Hot aches and cold snaps

Reflections of Scottish winter from the wider BASE community

Feature type Story

Read time 10 min

Published Mar 23, 2022

Hannah Mitchell BASE Digital Writer Hannah is a Lake District-based journalist and all-round outdoor lass with a particular fondness for rock faces.

In the UK’s northern quarters, weather is an unpredictable beast. For those who call Scotland home, adventure will often mean dropping everything at a moment’s notice to make the most of fleeting conditions, and it’s often within these volatile systems that fun of the type two variety resides. It’s also where reward tastes the sweetest.

As the days grow longer and the sun stronger, snow on the hills dwindles, but here, the cold can deceive, with snow flurries not unheard of in any month of the year. As the old Scottish saying goes: ‘Ne’er cast a clout ‘til May be out.’ Loosely meaning, don’t go getting rid of your winter woollies before May is over.

Below, we check in with some of the wider BASE community to hear how their winter season has been and take a closer look at some of their highlights.

Nearing the summit of the CMD Arête under stunning blue skies. © Adam Raja

Outdoor Instructor

Annie Lloyd-Evans

Ardent bikepacker, Annie is a mountain bike and rafting guide based in the Highlands of Scotland. Over the last ten years, Annie has combined bikepacking with packrafting as a means to see the world. Despite its volatility however, she sees something special in the winters of home that keeps her here year after year.

‘Scottish winter is a frustrating beast,’ says Annie. ‘Here one day, gone the next. Add in almost constant storm-force winds and sometimes I wonder why any of us bother. Inevitably though it only take a day or two of calmer conditions for us to be back in love with our mountains and stoked on adventure!’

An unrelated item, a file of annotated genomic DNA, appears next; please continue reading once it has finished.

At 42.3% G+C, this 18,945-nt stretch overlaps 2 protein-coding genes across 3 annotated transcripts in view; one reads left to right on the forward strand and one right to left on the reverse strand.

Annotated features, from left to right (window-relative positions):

Armed with a saw and shovel, this year, Annie explored the snowy slopes of her homeland by fat bike, fully immersed in all that the season brought as she slept in self-dug snow holes.

‘Cruising the crust’ – Annie enjoys some rare, quality fatbiking conditions in the Cairngorms. © Annie Lloyd-Evans

‘Better than any hotel room could ever be.’ – Annie settles in to her self-dug snow hole after a day of fatbiking in the mountains. © Annie Lloyd-Evans

Reliant on the perfect alignment of the elements, finding the perfect conditions for any winter sport is notoriously difficult in Scotland. The perfect terrain for backcountry fat biking it seems, can be equally evasive.

When it comes to getting the conditions to fat bike up high, well that’s like winning the lottery

‘A good day in Scotland is so much more valuable than other parts of the world for the rarity alone, although I can’t say I’m not jealous of those with a more settled winter climate,’ continues Annie. ‘There’s a bond of respect between those of us who venture out in all conditions – not many folk bother riding outside all year round.

‘When it comes to getting the conditions to fat bike up high, well that’s like winning the lottery. To be able to cruise the crust, soaking up the infinite feeling horizon and ride effortlessly in any direction is just indescribably wonderful. The few days where the weather settles and it feels like anything is possible, somehow make up for the misery of the rest. I don’t think I’ll ever stop being excited to see the first dusting of snow.’

Enjoying the sound of rubber on snow. © Annie Lloyd-Evans

Annie digs herself a home for the night. © Annie Lloyd-Evans

Photographer and Guide

Mike Chestnutt